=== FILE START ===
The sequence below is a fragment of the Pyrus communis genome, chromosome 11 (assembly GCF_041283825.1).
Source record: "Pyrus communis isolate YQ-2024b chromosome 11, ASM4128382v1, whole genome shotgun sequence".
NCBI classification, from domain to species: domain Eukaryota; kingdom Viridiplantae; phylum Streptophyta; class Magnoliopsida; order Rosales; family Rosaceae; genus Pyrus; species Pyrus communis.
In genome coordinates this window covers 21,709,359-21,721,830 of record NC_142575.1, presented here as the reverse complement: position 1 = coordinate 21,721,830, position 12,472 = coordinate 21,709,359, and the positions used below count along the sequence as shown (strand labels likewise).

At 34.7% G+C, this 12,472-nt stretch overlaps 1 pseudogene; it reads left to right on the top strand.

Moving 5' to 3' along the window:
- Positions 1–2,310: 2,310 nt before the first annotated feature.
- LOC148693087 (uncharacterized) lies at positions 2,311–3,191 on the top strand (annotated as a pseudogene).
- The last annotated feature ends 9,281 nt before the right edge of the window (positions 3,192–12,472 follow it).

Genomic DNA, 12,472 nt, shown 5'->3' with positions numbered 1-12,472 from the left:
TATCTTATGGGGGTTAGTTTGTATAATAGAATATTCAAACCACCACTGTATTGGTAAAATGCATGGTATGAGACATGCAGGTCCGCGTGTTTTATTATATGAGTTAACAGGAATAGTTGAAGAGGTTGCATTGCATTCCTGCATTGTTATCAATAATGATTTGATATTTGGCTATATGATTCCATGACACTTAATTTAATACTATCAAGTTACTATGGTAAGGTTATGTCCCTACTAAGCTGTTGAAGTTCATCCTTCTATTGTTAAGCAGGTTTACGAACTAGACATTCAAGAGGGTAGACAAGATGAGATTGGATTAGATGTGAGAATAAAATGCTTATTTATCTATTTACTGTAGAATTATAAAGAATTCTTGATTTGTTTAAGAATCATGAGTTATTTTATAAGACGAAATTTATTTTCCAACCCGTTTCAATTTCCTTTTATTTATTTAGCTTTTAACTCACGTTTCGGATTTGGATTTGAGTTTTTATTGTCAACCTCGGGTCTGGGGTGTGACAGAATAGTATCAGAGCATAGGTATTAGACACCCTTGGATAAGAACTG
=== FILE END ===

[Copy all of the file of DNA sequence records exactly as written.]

The sequence below is a fragment of the Pyrus communis genome, chromosome 11 (assembly GCF_041283825.1).
Source record: "Pyrus communis isolate YQ-2024b chromosome 11, ASM4128382v1, whole genome shotgun sequence".
NCBI classification, from domain to species: domain Eukaryota; kingdom Viridiplantae; phylum Streptophyta; class Magnoliopsida; order Rosales; family Rosaceae; genus Pyrus; species Pyrus communis.
In genome coordinates this window covers 21,709,359-21,721,830 of record NC_142575.1, presented here as the reverse complement: position 1 = coordinate 21,721,830, position 12,472 = coordinate 21,709,359, and the positions used below count along the sequence as shown (strand labels likewise).

At 34.7% G+C, this 12,472-nt stretch overlaps 1 pseudogene; it reads left to right on the top strand.

Moving 5' to 3' along the window:
- Positions 1–2,310: 2,310 nt before the first annotated feature.
- LOC148693087 (uncharacterized) lies at positions 2,311–3,191 on the top strand (annotated as a pseudogene).
- The last annotated feature ends 9,281 nt before the right edge of the window (positions 3,192–12,472 follow it).

Genomic DNA, 12,472 nt, shown 5'->3' with positions numbered 1-12,472 from the left:
TATCTTATGGGGGTTAGTTTGTATAATAGAATATTCAAACCACCACTGTATTGGTAAAATGCATGGTATGAGACATGCAGGTCCGCGTGTTTTATTATATGAGTTAACAGGAATAGTTGAAGAGGTTGCATTGCATTCCTGCATTGTTATCAATAATGATTTGATATTTGGCTATATGATTCCATGACACTTAATTTAATACTATCAAGTTACTATGGTAAGGTTATGTCCCTACTAAGCTGTTGAAGTTCATCCTTCTATTGTTAAGCAGGTTTACGAACTAGACATTCAAGAGGGTAGACAAGATGAGATTGGATTAGATGTGAGAATAAAATGCTTATTTATCTATTTACTGTAGAATTATAAAGAATTCTTGATTTGTTTAAGAATCATGAGTTATTTTATAAGACGAAATTTATTTTCCAACCCGTTTCAATTTCCTTTTATTTATTTAGCTTTTAACTCACGTTTCGGATTTGGATTTGAGTTTTTATTGTCAACCTCGGGTCTGGGGTGTGACAGAATAGTATCAGAGCATAGGTATTAGACACCCTTGGATAAGAACTG